Rupert Murdoch's BSkyB Deal Put on Hold Because of Phone Hacking Scandal

VIDEO: Editor-in-chief of the Daily Beast, Newsweek discusses the News Corp. scandal.
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The British government signaled today that it will delay -- and possibly halt -- Rupert Murdoch's $19 billion deal to purchase British Sky Broadcasting as a result of the outrage surrounding the growing scandal over his companies' journalistic practices.

The announcement came from Culture Secretary Jeremy Hunt after News Corp. said it would no longer spin off Sky News, a condition that the government put in place for the company to purchase the remaining 61 percent of BSkyB that it does not own.

The British Competition Commission must now investigate whether the purchase would violate the country's anti-monopoly laws. The review could take up to six months.

If the deal goes through, it would give Murdoch 100 percent control of BSkyB and 40 percent ownership of all of British commerical TV. He already owns 37 percent of newspapers in Great Britain.

BSkyB shares have lost about $3.7 billion since the scandal surrounding News of the World broke. Just last week the company's shares were trading as high as 850 pence on the London Stock Exchange. They were trading at just 716 pence per share today.

The takeover has been under extreme scrutiny following revelations of phone hacking and bribery at the now-defunct News of the World.

Rupert Murdoch Scandal Delays -- and Possibly Halts -- BSkyB Deal

The latest details to emerge about the News of the World scandal came from the BBC which reported that former royal editor Clive Goodman requested cash from the paper's editor, Andy Coulson, to purchase a directory of royal telephone numbers and those of household staff for £1,000, about $1,594. The BBC reported that "the relevant email implies that a police officer in royal protection had stolen the directory, which is known as the Green Book," and was trying to sell it.

Andy Coulson, who was editor of News of the World while reporters broke the law, was also the chief spokesman for Cameron until January of this year. He was arrested on Friday for corruption allegations and conspiring to intercept communications. He was released later on bail until October.

The BBC said other emails suggest the paper "had police contacts in a number of royal palaces, and had bought information from several of them."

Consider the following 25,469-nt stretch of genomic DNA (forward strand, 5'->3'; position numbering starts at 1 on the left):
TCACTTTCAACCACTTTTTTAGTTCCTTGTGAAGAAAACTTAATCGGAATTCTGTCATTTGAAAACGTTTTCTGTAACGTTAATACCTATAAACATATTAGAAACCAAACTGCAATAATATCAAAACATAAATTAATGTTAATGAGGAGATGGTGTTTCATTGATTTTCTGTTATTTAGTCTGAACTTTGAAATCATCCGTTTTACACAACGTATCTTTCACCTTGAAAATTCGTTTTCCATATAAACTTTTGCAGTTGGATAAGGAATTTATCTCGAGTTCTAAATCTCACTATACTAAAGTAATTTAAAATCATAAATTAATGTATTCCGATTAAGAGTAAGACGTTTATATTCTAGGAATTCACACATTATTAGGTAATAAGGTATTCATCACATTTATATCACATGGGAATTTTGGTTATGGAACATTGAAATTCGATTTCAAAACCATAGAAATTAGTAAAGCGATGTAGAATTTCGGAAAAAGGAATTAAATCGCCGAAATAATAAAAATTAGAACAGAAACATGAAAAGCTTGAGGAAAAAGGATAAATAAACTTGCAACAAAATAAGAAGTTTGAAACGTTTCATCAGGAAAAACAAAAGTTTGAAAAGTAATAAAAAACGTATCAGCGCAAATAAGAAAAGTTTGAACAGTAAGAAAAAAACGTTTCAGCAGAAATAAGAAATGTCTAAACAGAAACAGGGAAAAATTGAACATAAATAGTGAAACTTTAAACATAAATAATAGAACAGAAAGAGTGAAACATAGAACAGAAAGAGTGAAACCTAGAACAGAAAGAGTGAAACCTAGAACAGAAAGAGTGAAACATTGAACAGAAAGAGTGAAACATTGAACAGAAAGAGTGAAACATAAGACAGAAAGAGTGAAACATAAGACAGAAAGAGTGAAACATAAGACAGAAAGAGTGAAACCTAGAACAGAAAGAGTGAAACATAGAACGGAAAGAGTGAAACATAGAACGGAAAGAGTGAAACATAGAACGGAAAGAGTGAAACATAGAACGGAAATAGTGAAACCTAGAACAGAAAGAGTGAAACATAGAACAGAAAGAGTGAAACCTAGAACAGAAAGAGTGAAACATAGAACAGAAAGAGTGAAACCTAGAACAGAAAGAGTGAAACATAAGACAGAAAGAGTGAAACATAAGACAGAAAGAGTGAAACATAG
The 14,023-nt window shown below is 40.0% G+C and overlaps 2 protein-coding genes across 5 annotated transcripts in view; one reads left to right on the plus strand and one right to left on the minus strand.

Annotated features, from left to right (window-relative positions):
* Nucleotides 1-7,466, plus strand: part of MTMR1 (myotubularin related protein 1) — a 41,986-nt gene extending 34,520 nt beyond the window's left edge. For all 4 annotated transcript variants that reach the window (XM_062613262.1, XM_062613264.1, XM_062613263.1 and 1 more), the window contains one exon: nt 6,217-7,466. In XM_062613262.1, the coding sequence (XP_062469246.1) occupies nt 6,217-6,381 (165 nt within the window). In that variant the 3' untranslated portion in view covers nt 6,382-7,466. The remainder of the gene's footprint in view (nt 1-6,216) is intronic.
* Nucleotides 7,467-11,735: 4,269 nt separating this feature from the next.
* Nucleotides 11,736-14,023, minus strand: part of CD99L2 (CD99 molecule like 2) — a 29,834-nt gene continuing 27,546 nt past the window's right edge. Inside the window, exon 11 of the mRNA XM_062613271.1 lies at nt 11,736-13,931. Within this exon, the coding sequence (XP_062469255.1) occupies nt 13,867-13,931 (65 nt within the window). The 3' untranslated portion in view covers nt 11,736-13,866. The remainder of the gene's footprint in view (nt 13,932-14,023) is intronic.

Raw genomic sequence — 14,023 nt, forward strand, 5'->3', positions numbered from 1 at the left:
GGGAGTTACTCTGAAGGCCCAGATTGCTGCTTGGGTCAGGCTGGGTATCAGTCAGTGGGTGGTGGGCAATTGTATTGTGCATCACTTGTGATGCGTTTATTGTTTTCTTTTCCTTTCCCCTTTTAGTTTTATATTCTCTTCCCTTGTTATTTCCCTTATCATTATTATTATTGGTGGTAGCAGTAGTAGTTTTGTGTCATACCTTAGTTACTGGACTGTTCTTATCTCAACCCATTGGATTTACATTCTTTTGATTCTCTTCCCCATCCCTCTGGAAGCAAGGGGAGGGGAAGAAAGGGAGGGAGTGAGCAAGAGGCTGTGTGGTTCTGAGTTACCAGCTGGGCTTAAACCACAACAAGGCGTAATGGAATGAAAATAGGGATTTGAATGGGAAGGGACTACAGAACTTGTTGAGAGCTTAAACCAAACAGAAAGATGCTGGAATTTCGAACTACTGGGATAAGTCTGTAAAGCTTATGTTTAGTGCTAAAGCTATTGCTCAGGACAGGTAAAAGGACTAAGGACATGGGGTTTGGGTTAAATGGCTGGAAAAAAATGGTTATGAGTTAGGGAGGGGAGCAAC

The widening scandal has already resulted in three arrests and could lead to a dozen more by the end of the week, including several police officers who allegedly took regular bribes from the paper in exchange for news scoops, and Murdoch's son James Murdoch, a chairman at News International.

Ed Miliband, the leader of the opposition Labor Party, told the BBC that such a deal should not be allowed to go through in the midst of an ongoing investigation into News International's business practices.

"The idea that this organization, which engaged in these terrible practices, should be allowed to take over BSkyB, to get that 100 percent stake, without the criminal investigation having been completed ... frankly that just won't wash with the public," Miliband said.

The best-selling News of the World weekly newspaper shut down after 168 years, leaving its 270-person staff without jobs after it became embroiled in an epidemic of criminal activity in pursuit of stories -- including allegedly hacking the voicemails of murder victims, terrorist victims and their families, not to mention a number of celebrities.

A power network that includes Murdoch, British politicians and police is now accused of suppressing a full investigation, while former News of the World editor Andy Coulson and former royal editor Clive Goodman were arrested last week on charges related to the paper's hacking scandal.

This past weekend, Murdoch rushed to the east London headquarters of his News International Corp., which provides a whopping 40 percent of the newspapers sold in the U.K. As he arrived, he was reading the final edition of the News of the World -- the paper that began his overseas expansion 42 years ago and helped him entrench himself in the British media world.

In the eyes of many, the often sensational weekly tabloid was brought down by management that still refuses to acknowledge its own role in the ongoing scandal.

Rebekah Brooks is at the forefront of these allegations. A major player in the U.K. media world, Brooks is now a chief executive for News Corp., the parent company of News of the World, but she was an editor of the paper during the time of the alleged phone hackings.

And while 270 people -- many of whom had nothing to do with the phone hackings that took place years ago -- lost their jobs last week, Brooks, a close ally of Murdoch's and a friend of British Prime Minister David Cameron, remains in her current top position -- with Murdoch's full support.

Despite orders from top management against having any hidden messages mocking Brooks in the final edition of the tabloid, the recently unemployed staff hid a few final barbs in the crossword puzzle.

Clues in the puzzle included "criminal enterprise," "string of recordings" and "mix in prison." The clue for 24 across was the most overt swipe at Brooks, reading "Woman stares wildly at calamity." The answer: "Disaster."

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